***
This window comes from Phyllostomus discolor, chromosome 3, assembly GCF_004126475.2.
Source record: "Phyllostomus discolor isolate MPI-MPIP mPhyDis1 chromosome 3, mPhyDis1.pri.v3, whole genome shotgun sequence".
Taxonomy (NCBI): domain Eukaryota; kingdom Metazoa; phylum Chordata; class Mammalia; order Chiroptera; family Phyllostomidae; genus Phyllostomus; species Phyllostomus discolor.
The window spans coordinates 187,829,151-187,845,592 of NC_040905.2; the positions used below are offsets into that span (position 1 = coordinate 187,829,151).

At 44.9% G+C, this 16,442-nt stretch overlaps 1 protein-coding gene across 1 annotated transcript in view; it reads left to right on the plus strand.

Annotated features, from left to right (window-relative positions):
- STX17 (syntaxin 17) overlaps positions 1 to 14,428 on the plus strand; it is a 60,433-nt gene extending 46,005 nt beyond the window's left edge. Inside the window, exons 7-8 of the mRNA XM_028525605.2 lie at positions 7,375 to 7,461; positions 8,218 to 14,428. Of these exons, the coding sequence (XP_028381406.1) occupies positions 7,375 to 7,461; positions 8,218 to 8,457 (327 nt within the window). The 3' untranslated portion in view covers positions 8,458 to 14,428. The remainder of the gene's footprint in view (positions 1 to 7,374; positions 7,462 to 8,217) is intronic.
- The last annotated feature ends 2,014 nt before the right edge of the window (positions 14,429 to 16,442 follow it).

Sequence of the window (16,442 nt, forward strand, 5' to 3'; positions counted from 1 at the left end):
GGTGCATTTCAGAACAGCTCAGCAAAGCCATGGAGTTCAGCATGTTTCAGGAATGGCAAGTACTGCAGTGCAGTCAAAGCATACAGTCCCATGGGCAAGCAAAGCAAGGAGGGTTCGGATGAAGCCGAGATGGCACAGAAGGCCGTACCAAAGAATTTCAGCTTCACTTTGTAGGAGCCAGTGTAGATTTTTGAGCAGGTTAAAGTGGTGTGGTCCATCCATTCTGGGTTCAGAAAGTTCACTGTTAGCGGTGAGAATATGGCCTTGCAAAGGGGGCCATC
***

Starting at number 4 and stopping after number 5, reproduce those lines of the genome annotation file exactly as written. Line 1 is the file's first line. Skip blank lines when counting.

The window spans coordinates 187,829,151-187,845,592 of NC_040905.2; the positions used below are offsets into that span (position 1 = coordinate 187,829,151).

At 44.9% G+C, this 16,442-nt stretch overlaps 1 protein-coding gene across 1 annotated transcript in view; it reads left to right on the plus strand.